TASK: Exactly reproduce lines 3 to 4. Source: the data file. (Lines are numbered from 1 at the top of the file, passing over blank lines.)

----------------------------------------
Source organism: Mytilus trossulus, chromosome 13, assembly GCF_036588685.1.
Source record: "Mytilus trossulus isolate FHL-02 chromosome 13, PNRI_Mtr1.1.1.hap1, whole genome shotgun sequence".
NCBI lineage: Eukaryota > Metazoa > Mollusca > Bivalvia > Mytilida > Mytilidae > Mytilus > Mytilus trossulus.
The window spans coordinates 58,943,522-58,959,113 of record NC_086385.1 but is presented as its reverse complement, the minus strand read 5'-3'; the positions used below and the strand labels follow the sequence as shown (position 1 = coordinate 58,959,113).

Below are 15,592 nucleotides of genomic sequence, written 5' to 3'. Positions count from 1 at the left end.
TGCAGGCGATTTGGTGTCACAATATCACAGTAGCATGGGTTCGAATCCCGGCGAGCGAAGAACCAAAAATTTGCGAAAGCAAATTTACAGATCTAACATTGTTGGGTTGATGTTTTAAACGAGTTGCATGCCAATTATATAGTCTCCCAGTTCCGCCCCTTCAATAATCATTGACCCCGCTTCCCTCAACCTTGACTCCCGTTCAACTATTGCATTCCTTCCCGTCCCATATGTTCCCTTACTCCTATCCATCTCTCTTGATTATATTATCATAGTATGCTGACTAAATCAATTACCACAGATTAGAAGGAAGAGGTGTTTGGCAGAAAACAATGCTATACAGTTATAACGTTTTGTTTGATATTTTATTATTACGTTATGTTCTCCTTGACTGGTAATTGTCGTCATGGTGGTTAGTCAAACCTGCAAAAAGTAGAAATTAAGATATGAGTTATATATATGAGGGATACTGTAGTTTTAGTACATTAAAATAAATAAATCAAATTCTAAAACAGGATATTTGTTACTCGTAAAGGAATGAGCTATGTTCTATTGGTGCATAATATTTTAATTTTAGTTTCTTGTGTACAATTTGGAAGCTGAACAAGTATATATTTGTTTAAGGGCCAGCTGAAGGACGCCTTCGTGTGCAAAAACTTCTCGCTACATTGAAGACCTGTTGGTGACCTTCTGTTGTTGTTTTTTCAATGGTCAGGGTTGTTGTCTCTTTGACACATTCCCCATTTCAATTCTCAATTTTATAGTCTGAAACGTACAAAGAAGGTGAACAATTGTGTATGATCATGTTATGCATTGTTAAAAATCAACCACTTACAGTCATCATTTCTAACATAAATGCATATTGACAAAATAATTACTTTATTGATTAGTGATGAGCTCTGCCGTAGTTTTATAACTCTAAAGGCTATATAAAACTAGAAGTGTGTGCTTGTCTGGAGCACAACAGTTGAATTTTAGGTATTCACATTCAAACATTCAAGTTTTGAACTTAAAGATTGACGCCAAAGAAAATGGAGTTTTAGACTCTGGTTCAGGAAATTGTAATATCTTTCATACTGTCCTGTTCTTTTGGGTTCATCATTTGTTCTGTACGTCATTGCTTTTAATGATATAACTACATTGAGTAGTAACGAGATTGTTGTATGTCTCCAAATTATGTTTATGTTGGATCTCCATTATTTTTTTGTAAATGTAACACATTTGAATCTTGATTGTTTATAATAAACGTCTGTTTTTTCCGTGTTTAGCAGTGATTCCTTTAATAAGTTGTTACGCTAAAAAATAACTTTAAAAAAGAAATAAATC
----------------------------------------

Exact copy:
NCBI lineage: Eukaryota > Metazoa > Mollusca > Bivalvia > Mytilida > Mytilidae > Mytilus > Mytilus trossulus.
The window spans coordinates 58,943,522-58,959,113 of record NC_086385.1 but is presented as its reverse complement, the minus strand read 5'-3'; the positions used below and the strand labels follow the sequence as shown (position 1 = coordinate 58,959,113).